– If you have any dietary requirements we will make every effort to cater to your specific needs as long as you advise your travel agent when you book, or make note by email before you set out. But please be aware that although we will do everything in our power to arrange it, we cannot guarantee that every restaurant we use will be able to cater to all dietary needs, particularly in Asia. We also cannot cater for tastes or dislikes, as most of our included evening meals feature a set menu.

* Ten Tips to Survive Vietnam’s Traffic:
+ DON’T spend hours waiting to cross the street on foot: that constant tide of traffic won’t stop until late at night, so

+ DO as the Vietnamese do: take the plunge and inch slowly across. Observe the Miracle of the Red Sea, as the traffic parts like magic, flowing smoothly in front of you or behind, meeting up again on the other side.

+ DON’T make any sudden or unpredictable movements: freeze if you have to, but never lunge forward or backward towards the safety of the sidewalk. In fact, you can do just about anything, but do it with conviction!

+ DON’T forget, if you’re riding or driving, to look where you’re going – all the time: if you hit anything in front of you, then it’s your fault.

+ DO give way to any vehicle bigger and noisier than yours. Trucks and buses are particularly dangerous: often old, sometimes unsafe and usually all over the road.

+ DO watch out for unfamiliar obstacles: water buffaloes, rocks of various sizes, broken-down trucks…, people sitting in the road, missing bridges, girls in ao dai cycling five abreast, slow-moving mountains of farm produce, dog fights, impromptu football matches, piles of building materials – and almost no light on anything at night..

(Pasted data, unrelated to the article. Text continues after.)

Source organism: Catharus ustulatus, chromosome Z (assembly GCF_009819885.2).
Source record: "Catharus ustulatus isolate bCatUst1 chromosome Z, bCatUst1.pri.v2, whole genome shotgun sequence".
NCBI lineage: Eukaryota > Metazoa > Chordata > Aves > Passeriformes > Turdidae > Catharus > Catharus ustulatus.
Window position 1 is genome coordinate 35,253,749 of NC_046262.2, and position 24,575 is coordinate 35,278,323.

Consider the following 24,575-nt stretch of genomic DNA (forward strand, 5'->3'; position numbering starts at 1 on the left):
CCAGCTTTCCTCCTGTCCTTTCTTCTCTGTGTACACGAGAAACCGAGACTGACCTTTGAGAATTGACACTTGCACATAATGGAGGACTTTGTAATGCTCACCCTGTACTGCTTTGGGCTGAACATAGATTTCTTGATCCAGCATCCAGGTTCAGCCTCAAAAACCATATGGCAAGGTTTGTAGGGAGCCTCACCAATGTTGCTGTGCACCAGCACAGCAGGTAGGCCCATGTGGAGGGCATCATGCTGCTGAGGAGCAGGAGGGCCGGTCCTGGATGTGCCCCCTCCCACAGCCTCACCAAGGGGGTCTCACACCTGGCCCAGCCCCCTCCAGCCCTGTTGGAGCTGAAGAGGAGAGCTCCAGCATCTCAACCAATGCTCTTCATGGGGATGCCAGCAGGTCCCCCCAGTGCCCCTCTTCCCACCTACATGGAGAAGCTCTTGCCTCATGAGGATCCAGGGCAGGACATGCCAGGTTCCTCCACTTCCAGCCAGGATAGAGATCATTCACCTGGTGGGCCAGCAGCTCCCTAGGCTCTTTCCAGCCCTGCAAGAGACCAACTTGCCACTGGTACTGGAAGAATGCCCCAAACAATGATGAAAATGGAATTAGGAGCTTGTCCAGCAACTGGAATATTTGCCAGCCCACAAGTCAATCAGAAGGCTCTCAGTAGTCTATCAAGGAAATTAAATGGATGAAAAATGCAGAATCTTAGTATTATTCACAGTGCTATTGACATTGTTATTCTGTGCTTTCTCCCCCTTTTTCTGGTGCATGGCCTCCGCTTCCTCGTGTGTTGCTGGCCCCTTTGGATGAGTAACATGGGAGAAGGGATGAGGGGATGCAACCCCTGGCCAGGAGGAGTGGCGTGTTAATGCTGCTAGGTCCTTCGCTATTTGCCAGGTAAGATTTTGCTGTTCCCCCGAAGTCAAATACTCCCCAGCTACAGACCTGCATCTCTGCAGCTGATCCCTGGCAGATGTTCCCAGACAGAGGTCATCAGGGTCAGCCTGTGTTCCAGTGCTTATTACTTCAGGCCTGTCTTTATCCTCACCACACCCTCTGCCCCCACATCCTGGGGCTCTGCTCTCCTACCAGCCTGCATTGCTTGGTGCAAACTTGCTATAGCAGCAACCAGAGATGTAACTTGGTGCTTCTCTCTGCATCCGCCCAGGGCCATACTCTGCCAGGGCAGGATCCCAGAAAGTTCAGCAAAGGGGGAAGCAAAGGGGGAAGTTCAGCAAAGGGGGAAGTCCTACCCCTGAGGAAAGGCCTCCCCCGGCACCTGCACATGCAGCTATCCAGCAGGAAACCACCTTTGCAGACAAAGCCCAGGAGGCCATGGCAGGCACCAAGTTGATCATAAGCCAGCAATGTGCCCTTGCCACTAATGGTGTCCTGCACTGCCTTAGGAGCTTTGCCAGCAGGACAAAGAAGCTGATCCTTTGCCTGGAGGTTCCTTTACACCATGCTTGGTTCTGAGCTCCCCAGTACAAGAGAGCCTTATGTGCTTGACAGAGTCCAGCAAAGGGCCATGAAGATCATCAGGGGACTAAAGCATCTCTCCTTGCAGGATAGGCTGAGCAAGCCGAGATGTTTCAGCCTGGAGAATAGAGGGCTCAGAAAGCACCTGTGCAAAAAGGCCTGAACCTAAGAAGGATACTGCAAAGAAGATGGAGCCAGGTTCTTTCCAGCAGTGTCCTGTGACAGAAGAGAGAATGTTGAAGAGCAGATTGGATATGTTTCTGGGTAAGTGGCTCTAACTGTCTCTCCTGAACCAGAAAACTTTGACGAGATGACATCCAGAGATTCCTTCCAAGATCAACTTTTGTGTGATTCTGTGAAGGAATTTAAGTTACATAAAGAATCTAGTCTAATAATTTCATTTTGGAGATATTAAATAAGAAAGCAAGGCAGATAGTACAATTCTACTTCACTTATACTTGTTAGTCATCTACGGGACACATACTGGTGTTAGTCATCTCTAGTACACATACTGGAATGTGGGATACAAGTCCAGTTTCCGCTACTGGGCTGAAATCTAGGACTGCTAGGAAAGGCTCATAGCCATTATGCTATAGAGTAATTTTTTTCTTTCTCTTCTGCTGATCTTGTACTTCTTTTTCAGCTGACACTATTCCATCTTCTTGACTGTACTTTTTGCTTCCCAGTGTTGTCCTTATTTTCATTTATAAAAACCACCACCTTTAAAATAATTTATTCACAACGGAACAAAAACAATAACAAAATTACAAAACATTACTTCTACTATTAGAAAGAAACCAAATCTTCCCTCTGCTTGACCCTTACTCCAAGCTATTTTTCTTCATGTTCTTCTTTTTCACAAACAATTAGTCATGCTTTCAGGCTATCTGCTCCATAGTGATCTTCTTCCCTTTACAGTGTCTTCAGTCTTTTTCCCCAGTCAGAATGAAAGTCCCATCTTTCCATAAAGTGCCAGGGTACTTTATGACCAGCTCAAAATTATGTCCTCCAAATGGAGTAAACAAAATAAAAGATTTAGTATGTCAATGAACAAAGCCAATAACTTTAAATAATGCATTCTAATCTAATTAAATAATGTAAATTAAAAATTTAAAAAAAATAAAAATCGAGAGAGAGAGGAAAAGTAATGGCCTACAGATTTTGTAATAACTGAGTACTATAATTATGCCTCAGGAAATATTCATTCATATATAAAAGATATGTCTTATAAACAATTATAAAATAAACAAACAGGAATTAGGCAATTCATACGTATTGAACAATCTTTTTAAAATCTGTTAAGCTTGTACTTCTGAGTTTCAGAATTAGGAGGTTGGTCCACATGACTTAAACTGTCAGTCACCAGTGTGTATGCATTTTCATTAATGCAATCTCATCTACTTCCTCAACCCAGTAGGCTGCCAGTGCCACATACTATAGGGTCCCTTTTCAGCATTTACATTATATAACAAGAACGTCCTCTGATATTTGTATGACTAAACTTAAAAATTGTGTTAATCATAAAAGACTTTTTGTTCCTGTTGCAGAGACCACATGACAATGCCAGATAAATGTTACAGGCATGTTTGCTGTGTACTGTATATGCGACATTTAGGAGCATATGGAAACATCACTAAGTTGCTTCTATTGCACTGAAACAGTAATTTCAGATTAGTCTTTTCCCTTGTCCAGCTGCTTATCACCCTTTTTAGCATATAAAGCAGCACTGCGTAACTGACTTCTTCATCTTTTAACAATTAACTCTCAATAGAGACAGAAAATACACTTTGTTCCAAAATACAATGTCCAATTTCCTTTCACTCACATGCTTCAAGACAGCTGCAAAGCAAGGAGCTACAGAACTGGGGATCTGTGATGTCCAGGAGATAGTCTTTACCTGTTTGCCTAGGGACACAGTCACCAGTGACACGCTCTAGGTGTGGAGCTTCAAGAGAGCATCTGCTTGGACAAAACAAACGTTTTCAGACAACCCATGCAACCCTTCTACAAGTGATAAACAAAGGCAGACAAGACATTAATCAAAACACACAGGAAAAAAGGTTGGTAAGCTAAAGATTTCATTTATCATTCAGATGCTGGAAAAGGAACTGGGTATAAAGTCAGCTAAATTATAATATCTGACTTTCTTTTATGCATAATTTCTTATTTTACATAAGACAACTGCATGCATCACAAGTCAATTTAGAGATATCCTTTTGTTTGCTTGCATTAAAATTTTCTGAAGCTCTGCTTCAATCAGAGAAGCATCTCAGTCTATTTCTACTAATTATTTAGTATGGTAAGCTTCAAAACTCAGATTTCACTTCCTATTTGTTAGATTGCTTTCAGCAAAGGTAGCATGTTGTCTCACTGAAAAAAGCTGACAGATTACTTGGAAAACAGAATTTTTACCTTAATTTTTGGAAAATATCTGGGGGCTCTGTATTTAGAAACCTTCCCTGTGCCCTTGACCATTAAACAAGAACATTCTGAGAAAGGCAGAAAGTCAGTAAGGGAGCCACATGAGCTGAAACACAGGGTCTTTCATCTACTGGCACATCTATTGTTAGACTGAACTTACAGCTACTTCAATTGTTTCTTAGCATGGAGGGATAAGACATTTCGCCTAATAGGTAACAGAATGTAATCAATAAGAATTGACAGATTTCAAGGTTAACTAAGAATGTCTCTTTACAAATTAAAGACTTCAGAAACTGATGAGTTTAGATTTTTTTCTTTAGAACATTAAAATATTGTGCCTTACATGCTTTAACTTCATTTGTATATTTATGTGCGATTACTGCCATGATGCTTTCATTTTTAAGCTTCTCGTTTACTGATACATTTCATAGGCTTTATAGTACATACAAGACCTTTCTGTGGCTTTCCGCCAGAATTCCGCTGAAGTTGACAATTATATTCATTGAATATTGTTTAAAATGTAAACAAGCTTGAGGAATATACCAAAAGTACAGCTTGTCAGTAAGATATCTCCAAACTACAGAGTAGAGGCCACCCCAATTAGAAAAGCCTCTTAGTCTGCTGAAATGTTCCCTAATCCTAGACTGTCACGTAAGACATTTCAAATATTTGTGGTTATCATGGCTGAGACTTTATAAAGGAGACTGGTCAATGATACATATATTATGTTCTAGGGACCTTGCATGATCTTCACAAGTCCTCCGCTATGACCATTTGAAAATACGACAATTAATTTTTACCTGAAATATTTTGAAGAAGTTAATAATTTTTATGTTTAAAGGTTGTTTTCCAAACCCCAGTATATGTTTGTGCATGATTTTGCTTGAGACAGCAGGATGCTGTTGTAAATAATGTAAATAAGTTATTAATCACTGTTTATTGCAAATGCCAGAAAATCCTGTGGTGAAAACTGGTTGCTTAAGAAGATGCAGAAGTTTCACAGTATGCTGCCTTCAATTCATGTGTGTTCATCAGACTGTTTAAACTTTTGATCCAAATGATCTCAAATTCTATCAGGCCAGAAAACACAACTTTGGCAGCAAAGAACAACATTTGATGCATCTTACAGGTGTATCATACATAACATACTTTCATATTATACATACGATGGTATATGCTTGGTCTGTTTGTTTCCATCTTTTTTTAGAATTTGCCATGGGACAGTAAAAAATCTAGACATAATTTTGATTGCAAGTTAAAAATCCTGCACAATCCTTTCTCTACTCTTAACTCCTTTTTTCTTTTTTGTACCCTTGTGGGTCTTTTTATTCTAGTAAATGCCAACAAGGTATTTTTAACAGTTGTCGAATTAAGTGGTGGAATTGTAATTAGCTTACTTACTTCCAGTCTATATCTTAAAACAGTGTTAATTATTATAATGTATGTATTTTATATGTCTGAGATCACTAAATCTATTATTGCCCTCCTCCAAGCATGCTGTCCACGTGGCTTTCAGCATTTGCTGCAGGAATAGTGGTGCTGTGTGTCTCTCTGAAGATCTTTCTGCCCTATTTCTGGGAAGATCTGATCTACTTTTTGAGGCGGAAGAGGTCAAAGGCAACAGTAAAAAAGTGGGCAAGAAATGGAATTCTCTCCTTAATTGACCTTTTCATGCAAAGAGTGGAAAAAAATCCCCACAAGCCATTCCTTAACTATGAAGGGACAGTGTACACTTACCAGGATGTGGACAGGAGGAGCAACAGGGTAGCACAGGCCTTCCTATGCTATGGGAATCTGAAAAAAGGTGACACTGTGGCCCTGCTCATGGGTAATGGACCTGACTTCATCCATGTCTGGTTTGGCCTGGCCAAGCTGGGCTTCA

+ DON’T hesitate to take evasive action – even if this sometimes means leaving the tarmac or coming to a dead stop.

+ DO try to avoid getting involved in one of the all-too-frequent minor accidents that plague Vietnam’s roads (and the major ones as well, of course), but if you are unlucky,

+ DON’T lose your cool, in spite of the interference of the large and vocal crowd that may gather: try to settle things amicably and swiftly. Sometimes, paying a reasonable amount of money will save you a lot of hassle.

+ DO remember that the only rule is: you’re not allowed to bump into anybody… irrespective of what they did or should have done, or of what the road signs or traffic lights were telling them to do. Some people still seem to think that anything red means forward, comrade

* Tipping for guides & mechanic:
Our crews never expect tips themselves and will not ask for any; that’s not what friends do! However, so if you are really satisfied with all of what they did for you, please don’t mind tipping them a bit with a normal norm of US$ 7 – US$ 10/person for a guide per day and US$ 3 – US$ 5/person for a mechanic per day. (just don’t forget Mum’s souvenir).


Accommodation based on twin or triple sharing at standard hotels

Motorbike(s) (Honda or Yamaha)


Driving gears

Gasoline on tour

English speaking guide

Meals as indicated in the itinerary

Entrance fees & Sightseeing fees


Travel insurance




Personal expenses